Date of Submission

Spring 2011

Academic Program



Philip Johns

Abstract/Artist's Statement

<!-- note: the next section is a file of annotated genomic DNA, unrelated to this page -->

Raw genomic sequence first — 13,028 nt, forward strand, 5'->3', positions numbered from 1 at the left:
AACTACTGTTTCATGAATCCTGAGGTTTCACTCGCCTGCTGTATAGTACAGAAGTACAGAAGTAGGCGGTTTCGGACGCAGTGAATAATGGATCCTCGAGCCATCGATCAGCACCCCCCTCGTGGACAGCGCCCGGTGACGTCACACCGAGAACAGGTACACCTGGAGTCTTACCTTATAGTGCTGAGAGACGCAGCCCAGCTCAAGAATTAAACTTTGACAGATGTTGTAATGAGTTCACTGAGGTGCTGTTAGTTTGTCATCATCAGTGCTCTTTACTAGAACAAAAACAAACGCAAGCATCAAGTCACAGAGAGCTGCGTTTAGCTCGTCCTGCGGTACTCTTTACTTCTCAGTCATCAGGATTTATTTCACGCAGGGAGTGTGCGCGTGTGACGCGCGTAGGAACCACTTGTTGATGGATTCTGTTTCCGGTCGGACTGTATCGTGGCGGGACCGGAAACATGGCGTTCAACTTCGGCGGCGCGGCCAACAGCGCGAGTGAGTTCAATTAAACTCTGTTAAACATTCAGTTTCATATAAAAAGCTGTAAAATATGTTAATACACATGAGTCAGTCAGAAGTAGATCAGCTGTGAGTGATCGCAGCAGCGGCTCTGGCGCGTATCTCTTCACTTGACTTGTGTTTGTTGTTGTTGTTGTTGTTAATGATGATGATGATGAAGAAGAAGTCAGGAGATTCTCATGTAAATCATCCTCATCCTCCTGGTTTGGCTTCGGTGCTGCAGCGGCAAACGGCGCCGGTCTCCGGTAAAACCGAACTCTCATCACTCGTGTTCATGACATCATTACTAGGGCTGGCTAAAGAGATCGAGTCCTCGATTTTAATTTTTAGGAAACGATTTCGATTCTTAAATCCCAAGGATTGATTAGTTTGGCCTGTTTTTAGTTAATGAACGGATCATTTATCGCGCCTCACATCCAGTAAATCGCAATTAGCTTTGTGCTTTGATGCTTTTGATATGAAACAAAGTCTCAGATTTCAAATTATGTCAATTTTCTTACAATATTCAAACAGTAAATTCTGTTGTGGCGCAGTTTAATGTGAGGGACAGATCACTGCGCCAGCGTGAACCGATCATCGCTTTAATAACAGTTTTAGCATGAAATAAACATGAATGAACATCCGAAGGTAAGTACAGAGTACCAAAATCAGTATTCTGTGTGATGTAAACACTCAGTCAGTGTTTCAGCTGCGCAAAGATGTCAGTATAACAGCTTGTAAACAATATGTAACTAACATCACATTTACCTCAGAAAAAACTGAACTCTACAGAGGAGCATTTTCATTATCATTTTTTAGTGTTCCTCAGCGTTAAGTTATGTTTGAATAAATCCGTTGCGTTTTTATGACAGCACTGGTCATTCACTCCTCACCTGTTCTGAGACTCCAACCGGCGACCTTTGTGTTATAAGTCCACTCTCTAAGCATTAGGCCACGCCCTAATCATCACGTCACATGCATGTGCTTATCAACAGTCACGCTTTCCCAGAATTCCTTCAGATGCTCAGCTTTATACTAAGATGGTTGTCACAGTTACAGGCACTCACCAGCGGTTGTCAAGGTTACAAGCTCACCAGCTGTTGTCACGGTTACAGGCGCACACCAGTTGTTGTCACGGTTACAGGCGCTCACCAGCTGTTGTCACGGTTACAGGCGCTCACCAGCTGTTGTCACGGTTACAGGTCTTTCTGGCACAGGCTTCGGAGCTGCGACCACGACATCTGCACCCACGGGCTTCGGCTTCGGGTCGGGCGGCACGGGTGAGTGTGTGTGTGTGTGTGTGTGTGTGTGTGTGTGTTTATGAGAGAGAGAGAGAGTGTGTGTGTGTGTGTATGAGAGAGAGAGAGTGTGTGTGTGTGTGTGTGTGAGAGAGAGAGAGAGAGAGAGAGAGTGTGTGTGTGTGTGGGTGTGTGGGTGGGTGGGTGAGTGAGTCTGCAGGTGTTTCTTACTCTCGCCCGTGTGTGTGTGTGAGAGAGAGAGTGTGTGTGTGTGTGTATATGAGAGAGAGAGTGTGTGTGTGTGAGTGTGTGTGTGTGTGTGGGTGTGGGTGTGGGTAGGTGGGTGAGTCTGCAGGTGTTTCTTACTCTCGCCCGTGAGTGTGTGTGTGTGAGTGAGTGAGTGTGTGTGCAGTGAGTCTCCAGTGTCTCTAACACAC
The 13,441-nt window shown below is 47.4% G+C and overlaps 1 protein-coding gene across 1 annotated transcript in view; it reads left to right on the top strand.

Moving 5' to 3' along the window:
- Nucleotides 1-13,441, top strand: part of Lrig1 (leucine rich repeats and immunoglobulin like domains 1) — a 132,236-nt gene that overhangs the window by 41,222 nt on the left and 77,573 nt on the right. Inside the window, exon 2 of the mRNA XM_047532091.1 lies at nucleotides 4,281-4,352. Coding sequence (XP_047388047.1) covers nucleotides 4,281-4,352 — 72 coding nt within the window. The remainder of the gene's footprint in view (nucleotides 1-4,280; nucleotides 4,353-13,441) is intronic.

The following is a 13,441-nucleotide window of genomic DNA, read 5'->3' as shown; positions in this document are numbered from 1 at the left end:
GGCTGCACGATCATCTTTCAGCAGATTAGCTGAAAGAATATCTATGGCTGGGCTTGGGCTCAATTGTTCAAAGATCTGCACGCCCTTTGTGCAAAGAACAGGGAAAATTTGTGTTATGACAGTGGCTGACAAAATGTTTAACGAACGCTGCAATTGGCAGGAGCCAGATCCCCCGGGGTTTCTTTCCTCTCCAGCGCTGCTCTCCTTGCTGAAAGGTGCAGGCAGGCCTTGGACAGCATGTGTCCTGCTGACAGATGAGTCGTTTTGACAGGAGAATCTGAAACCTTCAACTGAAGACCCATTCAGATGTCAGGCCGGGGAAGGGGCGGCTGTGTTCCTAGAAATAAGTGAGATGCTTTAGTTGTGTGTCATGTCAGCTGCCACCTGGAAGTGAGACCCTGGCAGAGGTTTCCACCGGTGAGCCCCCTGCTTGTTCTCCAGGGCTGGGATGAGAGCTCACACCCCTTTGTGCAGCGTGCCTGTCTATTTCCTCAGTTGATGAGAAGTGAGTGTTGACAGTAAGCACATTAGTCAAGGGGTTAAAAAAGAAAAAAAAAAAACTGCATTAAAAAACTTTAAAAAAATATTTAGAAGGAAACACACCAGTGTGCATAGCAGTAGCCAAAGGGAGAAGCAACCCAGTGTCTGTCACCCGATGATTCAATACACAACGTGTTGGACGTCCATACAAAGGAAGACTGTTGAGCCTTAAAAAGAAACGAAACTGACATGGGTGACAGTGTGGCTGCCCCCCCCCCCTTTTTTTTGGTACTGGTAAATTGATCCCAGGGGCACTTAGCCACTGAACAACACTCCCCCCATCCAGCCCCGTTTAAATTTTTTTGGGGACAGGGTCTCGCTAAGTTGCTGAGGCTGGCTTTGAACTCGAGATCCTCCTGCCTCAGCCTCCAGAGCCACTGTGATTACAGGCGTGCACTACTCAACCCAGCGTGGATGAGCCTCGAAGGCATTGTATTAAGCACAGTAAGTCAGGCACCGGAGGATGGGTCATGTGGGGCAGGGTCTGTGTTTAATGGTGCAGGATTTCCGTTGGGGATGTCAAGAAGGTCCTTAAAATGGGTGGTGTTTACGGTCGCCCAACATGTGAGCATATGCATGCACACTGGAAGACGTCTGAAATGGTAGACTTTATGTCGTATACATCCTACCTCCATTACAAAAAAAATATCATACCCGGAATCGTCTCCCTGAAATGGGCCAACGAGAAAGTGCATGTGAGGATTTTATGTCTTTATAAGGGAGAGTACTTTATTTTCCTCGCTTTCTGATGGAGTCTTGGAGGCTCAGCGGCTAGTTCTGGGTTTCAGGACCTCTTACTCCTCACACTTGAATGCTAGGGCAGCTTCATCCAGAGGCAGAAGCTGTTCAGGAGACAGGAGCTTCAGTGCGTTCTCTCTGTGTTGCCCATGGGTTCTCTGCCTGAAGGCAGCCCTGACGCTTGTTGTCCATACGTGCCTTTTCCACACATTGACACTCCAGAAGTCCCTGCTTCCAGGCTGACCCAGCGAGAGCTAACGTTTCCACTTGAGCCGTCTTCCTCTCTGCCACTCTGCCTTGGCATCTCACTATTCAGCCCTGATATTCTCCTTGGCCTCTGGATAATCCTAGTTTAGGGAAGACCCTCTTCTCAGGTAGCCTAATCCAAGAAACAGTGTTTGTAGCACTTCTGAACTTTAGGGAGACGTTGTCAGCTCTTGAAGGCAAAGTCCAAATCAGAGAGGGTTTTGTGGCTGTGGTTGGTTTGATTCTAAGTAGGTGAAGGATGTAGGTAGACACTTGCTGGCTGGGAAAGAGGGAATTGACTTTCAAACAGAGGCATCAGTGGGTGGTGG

By reducing habitat connectivity and availability, landscape fragmentation can have a strong effect on biological communities. Since empirical studies in community ecology can require long-term surveys and include large numbers of variables, it is often more efficient to study these systems with predictive mathematical models. Using a dataset from a large-scale study of experimental fragmentation in plant communities as a guide, I created an ordinary differential equation model to describe community dynamics in an array of isolated patches. Both between-patch dispersal and within-patch competition can affect the rate of change in population size of any discrete patch in the array. After developing the mathematical model, I treated it as a linear system (within a small timeframe) and estimated the growth rates, competition coefficients, and influences from source habitats using two species (Solidago canadensis and Cornus drummondii) from an experimental dataset. With these parameters, I calculated a theoretical array of patch communities, which I compared to the empirical fragmentation dataset. Unlike many previous models, mine emphasizes the effects of dispersal range and between-patch distances.

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